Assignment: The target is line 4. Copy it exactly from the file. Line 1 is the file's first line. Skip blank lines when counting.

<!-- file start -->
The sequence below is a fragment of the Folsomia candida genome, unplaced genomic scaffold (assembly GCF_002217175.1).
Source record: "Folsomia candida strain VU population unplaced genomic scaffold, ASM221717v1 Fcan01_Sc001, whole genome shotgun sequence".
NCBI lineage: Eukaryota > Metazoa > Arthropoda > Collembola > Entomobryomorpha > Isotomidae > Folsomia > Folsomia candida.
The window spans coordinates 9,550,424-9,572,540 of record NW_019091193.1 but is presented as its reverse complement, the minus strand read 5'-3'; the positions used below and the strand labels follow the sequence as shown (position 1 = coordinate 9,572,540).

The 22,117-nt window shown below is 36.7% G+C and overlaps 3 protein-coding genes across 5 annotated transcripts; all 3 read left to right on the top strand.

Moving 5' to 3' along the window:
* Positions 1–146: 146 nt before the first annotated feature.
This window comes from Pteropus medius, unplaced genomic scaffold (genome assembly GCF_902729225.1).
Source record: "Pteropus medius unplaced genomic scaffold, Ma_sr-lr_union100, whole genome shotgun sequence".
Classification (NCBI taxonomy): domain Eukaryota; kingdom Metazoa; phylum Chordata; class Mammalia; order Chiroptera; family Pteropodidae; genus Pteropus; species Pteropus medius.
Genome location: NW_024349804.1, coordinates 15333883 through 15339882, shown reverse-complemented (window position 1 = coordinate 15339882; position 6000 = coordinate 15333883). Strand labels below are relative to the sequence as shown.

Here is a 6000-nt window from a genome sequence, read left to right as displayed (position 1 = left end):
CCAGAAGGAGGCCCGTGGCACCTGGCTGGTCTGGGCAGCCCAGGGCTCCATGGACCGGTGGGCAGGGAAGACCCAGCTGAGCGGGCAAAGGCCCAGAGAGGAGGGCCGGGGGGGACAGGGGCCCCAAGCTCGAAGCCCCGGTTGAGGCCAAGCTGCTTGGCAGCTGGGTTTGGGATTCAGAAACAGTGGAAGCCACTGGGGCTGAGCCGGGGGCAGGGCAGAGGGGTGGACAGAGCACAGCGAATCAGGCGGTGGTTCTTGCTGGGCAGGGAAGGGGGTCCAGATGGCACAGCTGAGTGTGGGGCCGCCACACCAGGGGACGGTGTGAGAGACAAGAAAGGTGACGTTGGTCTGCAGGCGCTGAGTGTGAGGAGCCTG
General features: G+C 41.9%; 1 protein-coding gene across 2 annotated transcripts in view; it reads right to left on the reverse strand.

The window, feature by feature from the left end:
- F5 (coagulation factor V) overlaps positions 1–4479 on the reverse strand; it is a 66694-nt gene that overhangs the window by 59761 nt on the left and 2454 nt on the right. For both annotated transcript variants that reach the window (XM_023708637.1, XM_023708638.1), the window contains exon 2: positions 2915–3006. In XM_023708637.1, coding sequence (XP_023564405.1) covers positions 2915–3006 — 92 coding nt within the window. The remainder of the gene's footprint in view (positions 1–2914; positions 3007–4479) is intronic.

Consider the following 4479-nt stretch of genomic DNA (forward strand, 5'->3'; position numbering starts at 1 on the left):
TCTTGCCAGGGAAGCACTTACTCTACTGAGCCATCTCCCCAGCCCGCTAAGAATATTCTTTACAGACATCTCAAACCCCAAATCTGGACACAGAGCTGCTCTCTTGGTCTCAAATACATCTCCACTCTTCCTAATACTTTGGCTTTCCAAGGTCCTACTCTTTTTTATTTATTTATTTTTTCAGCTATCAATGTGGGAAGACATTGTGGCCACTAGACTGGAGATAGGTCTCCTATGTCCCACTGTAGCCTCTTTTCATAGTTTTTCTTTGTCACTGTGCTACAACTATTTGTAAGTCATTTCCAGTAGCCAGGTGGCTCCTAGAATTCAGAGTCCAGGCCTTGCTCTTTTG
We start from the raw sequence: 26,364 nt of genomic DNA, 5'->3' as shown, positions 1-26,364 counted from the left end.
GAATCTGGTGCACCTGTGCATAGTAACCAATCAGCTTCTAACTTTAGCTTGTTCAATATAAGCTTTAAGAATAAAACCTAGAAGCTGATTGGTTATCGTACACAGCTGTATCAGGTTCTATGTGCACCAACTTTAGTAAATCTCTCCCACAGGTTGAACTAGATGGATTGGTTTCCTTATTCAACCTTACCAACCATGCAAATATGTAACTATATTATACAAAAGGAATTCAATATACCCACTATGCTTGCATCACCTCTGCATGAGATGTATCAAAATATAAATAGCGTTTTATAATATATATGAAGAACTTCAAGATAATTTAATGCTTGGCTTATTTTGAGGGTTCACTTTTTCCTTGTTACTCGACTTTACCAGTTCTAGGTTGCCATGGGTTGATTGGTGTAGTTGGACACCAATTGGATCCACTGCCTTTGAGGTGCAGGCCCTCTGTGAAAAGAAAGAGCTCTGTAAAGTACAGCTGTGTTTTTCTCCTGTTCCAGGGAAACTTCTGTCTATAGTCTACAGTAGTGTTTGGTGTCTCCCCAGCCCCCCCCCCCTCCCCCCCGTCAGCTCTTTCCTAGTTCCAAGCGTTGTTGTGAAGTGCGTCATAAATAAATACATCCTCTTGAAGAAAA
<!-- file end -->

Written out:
The window spans coordinates 9,550,424-9,572,540 of record NW_019091193.1 but is presented as its reverse complement, the minus strand read 5'-3'; the positions used below and the strand labels follow the sequence as shown (position 1 = coordinate 9,572,540).